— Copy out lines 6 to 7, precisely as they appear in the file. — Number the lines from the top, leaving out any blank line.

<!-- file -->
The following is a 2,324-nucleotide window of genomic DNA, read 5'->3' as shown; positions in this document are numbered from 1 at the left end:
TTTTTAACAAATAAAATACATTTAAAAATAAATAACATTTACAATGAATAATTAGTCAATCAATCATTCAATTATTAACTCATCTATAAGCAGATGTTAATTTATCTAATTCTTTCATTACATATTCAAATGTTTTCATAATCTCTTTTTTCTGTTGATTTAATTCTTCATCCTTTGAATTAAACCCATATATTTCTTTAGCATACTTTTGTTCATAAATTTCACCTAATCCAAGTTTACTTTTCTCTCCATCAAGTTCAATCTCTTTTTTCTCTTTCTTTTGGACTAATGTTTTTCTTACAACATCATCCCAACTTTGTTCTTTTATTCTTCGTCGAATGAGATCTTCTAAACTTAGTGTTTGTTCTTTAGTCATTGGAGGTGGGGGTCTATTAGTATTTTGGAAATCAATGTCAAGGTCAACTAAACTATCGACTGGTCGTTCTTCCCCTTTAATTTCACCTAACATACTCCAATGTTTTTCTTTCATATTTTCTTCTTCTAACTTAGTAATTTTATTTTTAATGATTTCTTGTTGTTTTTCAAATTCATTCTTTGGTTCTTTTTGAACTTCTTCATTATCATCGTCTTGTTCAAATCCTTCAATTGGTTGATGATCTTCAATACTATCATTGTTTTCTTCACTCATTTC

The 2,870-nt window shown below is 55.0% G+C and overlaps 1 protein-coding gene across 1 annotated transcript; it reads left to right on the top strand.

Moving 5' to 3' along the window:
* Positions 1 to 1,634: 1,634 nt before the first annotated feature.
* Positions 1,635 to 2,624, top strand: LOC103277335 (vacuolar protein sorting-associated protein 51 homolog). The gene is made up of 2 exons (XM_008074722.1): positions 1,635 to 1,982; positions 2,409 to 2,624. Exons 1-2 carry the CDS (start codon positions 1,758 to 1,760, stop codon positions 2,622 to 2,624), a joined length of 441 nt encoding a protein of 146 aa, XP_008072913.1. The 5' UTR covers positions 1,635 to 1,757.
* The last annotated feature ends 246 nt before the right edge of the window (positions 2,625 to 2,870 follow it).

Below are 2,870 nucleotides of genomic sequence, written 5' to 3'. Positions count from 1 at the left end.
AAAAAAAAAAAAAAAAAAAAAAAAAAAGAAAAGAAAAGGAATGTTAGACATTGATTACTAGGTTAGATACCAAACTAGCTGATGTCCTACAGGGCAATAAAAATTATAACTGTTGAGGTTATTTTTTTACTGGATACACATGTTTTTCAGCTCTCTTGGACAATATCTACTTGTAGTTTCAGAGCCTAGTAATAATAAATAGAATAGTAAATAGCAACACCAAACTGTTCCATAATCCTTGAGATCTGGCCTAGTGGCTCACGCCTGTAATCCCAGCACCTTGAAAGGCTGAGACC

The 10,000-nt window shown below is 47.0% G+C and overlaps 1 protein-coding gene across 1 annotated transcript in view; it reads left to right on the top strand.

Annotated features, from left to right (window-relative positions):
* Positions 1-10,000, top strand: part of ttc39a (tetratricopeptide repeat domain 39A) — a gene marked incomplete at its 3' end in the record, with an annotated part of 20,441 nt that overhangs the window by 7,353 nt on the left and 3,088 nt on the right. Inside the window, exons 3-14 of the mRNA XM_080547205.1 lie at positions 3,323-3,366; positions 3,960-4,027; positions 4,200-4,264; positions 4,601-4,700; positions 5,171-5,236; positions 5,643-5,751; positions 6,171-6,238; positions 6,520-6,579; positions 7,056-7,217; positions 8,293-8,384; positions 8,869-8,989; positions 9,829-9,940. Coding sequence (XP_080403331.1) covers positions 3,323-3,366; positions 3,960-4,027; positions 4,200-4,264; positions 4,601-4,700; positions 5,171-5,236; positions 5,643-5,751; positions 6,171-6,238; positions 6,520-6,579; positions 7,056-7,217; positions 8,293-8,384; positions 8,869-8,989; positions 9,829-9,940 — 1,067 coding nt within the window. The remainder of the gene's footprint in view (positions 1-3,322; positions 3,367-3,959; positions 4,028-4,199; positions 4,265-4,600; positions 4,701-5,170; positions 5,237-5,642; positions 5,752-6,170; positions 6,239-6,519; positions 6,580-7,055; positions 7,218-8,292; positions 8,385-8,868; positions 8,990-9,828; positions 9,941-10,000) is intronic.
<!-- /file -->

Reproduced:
* Positions 1,635 to 2,624, top strand: LOC103277335 (vacuolar protein sorting-associated protein 51 homolog). The gene is made up of 2 exons (XM_008074722.1): positions 1,635 to 1,982; positions 2,409 to 2,624. Exons 1-2 carry the CDS (start codon positions 1,758 to 1,760, stop codon positions 2,622 to 2,624), a joined length of 441 nt encoding a protein of 146 aa, XP_008072913.1. The 5' UTR covers positions 1,635 to 1,757.
* The last annotated feature ends 246 nt before the right edge of the window (positions 2,625 to 2,870 follow it).